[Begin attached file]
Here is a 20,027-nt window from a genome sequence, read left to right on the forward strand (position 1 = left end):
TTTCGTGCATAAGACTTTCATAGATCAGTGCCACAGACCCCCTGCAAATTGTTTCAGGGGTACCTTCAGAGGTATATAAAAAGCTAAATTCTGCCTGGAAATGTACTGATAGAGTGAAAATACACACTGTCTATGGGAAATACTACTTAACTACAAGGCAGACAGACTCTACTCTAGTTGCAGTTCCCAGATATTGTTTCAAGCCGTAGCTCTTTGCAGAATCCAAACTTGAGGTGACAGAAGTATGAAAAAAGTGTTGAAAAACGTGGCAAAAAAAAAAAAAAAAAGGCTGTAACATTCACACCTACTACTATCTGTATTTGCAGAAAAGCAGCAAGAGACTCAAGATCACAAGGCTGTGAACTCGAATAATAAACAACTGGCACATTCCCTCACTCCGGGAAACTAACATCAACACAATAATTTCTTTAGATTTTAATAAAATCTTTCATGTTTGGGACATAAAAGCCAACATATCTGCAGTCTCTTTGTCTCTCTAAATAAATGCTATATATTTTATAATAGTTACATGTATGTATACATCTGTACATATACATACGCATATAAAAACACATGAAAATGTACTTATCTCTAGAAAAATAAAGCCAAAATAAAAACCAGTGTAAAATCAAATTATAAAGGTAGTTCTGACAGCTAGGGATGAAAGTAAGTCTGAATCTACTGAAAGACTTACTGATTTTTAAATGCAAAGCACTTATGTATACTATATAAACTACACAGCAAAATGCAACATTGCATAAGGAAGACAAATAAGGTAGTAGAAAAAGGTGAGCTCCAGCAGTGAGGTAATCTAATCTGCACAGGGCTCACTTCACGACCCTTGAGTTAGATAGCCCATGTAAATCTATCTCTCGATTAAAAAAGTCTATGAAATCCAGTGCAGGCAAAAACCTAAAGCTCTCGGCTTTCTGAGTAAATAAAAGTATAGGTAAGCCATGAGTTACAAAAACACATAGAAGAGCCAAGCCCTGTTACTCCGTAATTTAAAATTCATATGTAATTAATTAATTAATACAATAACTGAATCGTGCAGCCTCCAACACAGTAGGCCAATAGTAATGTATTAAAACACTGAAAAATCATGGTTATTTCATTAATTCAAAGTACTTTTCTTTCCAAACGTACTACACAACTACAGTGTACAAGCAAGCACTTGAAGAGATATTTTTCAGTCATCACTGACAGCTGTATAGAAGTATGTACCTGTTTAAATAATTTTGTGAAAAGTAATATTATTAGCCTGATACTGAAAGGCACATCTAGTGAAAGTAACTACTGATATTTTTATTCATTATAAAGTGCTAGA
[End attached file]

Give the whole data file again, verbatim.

Here is a 20,027-nt window from a genome sequence, read left to right on the forward strand (position 1 = left end):
TTTCGTGCATAAGACTTTCATAGATCAGTGCCACAGACCCCCTGCAAATTGTTTCAGGGGTACCTTCAGAGGTATATAAAAAGCTAAATTCTGCCTGGAAATGTACTGATAGAGTGAAAATACACACTGTCTATGGGAAATACTACTTAACTACAAGGCAGACAGACTCTACTCTAGTTGCAGTTCCCAGATATTGTTTCAAGCCGTAGCTCTTTGCAGAATCCAAACTTGAGGTGACAGAAGTATGAAAAAAGTGTTGAAAAACGTGGCAAAAAAAAAAAAAAAAAGGCTGTAACATTCACACCTACTACTATCTGTATTTGCAGAAAAGCAGCAAGAGACTCAAGATCACAAGGCTGTGAACTCGAATAATAAACAACTGGCACATTCCCTCACTCCGGGAAACTAACATCAACACAATAATTTCTTTAGATTTTAATAAAATCTTTCATGTTTGGGACATAAAAGCCAACATATCTGCAGTCTCTTTGTCTCTCTAAATAAATGCTATATATTTTATAATAGTTACATGTATGTATACATCTGTACATATACATACGCATATAAAAACACATGAAAATGTACTTATCTCTAGAAAAATAAAGCCAAAATAAAAACCAGTGTAAAATCAAATTATAAAGGTAGTTCTGACAGCTAGGGATGAAAGTAAGTCTGAATCTACTGAAAGACTTACTGATTTTTAAATGCAAAGCACTTATGTATACTATATAAACTACACAGCAAAATGCAACATTGCATAAGGAAGACAAATAAGGTAGTAGAAAAAGGTGAGCTCCAGCAGTGAGGTAATCTAATCTGCACAGGGCTCACTTCACGACCCTTGAGTTAGATAGCCCATGTAAATCTATCTCTCGATTAAAAAAGTCTATGAAATCCAGTGCAGGCAAAAACCTAAAGCTCTCGGCTTTCTGAGTAAATAAAAGTATAGGTAAGCCATGAGTTACAAAAACACATAGAAGAGCCAAGCCCTGTTACTCCGTAATTTAAAATTCATATGTAATTAATTAATTAATACAATAACTGAATCGTGCAGCCTCCAACACAGTAGGCCAATAGTAATGTATTAAAACACTGAAAAATCATGGTTATTTCATTAATTCAAAGTACTTTTCTTTCCAAACGTACTACACAACTACAGTGTACAAGCAAGCACTTGAAGAGATATTTTTCAGTCATCACTGACAGCTGTATAGAAGTATGTACCTGTTTAAATAATTTTGTGAAAAGTAATATTATTAGCCTGATACTGAAAGGCACATCTAGTGAAAGTAACTACTGATATTTTTATTCATTATAAAGTGCTAGA